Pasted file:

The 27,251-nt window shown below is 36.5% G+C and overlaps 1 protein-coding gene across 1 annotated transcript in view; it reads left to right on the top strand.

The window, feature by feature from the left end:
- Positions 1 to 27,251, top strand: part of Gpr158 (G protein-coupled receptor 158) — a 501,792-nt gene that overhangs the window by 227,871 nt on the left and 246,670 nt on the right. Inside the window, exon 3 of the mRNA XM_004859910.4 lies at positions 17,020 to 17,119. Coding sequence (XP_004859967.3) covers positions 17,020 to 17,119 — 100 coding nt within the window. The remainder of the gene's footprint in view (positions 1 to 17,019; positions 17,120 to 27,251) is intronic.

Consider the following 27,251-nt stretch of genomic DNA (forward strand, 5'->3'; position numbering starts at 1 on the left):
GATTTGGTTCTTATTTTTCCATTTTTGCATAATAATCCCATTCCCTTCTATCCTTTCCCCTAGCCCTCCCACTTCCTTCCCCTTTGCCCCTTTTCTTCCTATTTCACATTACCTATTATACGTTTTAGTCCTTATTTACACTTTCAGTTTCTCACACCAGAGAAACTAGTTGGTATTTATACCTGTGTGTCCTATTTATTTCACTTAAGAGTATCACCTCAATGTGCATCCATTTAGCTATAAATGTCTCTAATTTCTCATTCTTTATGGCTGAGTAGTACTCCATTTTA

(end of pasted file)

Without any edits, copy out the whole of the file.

The 27,251-nt window shown below is 36.5% G+C and overlaps 1 protein-coding gene across 1 annotated transcript in view; it reads left to right on the top strand.

The window, feature by feature from the left end:
- Positions 1 to 27,251, top strand: part of Gpr158 (G protein-coupled receptor 158) — a 501,792-nt gene that overhangs the window by 227,871 nt on the left and 246,670 nt on the right. Inside the window, exon 3 of the mRNA XM_004859910.4 lies at positions 17,020 to 17,119. Coding sequence (XP_004859967.3) covers positions 17,020 to 17,119 — 100 coding nt within the window. The remainder of the gene's footprint in view (positions 1 to 17,019; positions 17,120 to 27,251) is intronic.

Consider the following 27,251-nt stretch of genomic DNA (forward strand, 5'->3'; position numbering starts at 1 on the left):
GATTTGGTTCTTATTTTTCCATTTTTGCATAATAATCCCATTCCCTTCTATCCTTTCCCCTAGCCCTCCCACTTCCTTCCCCTTTGCCCCTTTTCTTCCTATTTCACATTACCTATTATACGTTTTAGTCCTTATTTACACTTTCAGTTTCTCACACCAGAGAAACTAGTTGGTATTTATACCTGTGTGTCCTATTTATTTCACTTAAGAGTATCACCTCAATGTGCATCCATTTAGCTATAAATGTCTCTAATTTCTCATTCTTTATGGCTGAGTAGTACTCCATTTTA